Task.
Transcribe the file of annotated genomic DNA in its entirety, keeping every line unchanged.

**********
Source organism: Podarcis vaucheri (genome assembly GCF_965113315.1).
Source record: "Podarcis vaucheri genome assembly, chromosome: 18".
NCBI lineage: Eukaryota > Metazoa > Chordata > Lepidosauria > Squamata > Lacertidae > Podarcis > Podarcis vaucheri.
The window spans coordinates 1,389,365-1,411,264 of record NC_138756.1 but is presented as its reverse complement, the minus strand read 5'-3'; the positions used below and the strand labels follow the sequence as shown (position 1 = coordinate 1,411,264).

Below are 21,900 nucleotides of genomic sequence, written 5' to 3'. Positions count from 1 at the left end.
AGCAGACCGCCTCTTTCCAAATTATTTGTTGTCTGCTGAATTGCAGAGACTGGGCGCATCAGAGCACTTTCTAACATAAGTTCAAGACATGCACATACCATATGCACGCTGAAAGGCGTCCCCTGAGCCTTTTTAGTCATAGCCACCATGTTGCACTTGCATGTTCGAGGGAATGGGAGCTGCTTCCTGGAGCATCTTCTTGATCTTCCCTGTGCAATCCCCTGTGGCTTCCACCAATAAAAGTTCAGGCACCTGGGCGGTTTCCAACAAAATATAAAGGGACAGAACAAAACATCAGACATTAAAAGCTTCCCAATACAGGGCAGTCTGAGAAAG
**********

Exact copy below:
Source organism: Podarcis vaucheri (genome assembly GCF_965113315.1).
Source record: "Podarcis vaucheri genome assembly, chromosome: 18".
NCBI lineage: Eukaryota > Metazoa > Chordata > Lepidosauria > Squamata > Lacertidae > Podarcis > Podarcis vaucheri.
The window spans coordinates 1,389,365-1,411,264 of record NC_138756.1 but is presented as its reverse complement, the minus strand read 5'-3'; the positions used below and the strand labels follow the sequence as shown (position 1 = coordinate 1,411,264).

Below are 21,900 nucleotides of genomic sequence, written 5' to 3'. Positions count from 1 at the left end.
AGCAGACCGCCTCTTTCCAAATTATTTGTTGTCTGCTGAATTGCAGAGACTGGGCGCATCAGAGCACTTTCTAACATAAGTTCAAGACATGCACATACCATATGCACGCTGAAAGGCGTCCCCTGAGCCTTTTTAGTCATAGCCACCATGTTGCACTTGCATGTTCGAGGGAATGGGAGCTGCTTCCTGGAGCATCTTCTTGATCTTCCCTGTGCAATCCCCTGTGGCTTCCACCAATAAAAGTTCAGGCACCTGGGCGGTTTCCAACAAAATATAAAGGGACAGAACAAAACATCAGACATTAAAAGCTTCCCAATACAGGGCAGTCTGAGAAAG